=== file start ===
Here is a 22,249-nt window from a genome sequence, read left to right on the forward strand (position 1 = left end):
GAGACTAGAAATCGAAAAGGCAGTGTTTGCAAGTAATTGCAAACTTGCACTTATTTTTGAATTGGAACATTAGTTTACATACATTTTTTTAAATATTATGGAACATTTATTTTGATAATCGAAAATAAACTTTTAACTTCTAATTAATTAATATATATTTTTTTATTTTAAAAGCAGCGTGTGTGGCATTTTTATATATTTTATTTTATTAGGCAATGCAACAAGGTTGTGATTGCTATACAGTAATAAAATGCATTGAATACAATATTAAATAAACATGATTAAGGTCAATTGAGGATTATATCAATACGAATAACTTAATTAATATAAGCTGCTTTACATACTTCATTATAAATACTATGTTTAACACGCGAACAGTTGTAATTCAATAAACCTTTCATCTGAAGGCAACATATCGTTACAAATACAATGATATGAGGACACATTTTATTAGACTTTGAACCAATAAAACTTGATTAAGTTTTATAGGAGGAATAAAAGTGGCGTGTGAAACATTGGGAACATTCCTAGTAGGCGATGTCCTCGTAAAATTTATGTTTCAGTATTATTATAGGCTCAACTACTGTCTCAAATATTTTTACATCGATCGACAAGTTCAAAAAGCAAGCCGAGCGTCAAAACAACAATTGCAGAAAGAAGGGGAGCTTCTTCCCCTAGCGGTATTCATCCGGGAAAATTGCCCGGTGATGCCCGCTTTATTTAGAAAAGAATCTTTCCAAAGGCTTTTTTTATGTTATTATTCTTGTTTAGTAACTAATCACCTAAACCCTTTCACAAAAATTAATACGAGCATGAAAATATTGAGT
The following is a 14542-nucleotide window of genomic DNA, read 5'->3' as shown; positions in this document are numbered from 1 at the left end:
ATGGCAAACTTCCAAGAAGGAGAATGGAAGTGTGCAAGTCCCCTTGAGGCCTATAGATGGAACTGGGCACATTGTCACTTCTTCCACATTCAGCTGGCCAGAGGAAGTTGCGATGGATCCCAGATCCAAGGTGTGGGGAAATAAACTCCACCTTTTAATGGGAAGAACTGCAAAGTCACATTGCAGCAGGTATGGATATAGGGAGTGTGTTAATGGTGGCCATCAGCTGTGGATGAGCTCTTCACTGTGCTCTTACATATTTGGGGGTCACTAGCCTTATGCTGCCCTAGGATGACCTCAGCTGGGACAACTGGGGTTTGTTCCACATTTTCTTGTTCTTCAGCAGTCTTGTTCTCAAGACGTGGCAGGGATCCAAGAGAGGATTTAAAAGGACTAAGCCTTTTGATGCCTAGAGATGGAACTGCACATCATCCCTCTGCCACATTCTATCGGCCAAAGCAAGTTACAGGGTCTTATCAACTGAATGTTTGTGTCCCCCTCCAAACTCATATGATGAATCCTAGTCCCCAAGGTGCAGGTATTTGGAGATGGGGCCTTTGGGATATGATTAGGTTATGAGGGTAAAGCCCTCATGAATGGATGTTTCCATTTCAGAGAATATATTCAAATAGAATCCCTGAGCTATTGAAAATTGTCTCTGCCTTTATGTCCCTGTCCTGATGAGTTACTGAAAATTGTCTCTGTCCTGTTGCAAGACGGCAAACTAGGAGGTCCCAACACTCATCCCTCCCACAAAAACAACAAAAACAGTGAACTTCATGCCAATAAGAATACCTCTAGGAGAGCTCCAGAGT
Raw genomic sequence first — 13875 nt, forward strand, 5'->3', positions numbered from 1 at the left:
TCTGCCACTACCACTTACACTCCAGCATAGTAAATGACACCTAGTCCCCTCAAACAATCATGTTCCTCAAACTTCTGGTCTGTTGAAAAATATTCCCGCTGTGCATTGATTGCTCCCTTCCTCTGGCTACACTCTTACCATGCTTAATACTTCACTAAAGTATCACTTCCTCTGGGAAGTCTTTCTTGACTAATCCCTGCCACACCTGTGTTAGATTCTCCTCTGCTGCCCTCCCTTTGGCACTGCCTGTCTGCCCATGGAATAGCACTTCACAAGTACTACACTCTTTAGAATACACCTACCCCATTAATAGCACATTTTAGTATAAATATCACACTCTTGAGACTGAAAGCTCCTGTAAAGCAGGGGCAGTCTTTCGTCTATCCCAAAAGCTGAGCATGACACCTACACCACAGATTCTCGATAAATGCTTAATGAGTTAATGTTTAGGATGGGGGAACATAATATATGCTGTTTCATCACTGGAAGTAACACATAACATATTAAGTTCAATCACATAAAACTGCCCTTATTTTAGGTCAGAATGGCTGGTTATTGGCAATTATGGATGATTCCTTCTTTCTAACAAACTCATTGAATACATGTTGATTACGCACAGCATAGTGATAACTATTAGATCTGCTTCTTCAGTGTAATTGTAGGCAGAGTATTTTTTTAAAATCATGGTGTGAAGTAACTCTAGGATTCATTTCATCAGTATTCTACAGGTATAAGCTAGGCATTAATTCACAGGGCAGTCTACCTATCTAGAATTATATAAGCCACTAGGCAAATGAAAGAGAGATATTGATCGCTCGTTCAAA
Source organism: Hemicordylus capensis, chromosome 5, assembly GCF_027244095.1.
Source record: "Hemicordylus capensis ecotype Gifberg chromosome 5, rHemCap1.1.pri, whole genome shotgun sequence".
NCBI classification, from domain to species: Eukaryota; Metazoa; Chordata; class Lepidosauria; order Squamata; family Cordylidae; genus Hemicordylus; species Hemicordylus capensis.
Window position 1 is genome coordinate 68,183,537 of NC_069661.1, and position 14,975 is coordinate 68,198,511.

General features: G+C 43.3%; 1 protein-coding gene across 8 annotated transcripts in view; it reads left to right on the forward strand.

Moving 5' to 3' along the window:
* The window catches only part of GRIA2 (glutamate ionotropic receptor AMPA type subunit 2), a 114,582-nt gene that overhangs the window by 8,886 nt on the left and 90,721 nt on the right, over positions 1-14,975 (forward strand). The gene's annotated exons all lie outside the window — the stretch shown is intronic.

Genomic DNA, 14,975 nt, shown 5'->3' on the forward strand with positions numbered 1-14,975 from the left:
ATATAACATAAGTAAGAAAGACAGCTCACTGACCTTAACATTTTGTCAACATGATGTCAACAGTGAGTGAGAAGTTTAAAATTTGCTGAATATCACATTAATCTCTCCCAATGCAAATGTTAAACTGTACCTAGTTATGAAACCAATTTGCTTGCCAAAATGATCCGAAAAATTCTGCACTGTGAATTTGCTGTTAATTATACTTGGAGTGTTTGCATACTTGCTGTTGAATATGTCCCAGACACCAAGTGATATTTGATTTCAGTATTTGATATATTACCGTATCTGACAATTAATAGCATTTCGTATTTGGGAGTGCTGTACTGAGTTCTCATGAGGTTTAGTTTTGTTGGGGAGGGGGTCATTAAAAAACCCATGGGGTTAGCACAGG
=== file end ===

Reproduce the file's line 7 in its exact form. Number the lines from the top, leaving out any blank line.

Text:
Source organism: Hemicordylus capensis, chromosome 5, assembly GCF_027244095.1.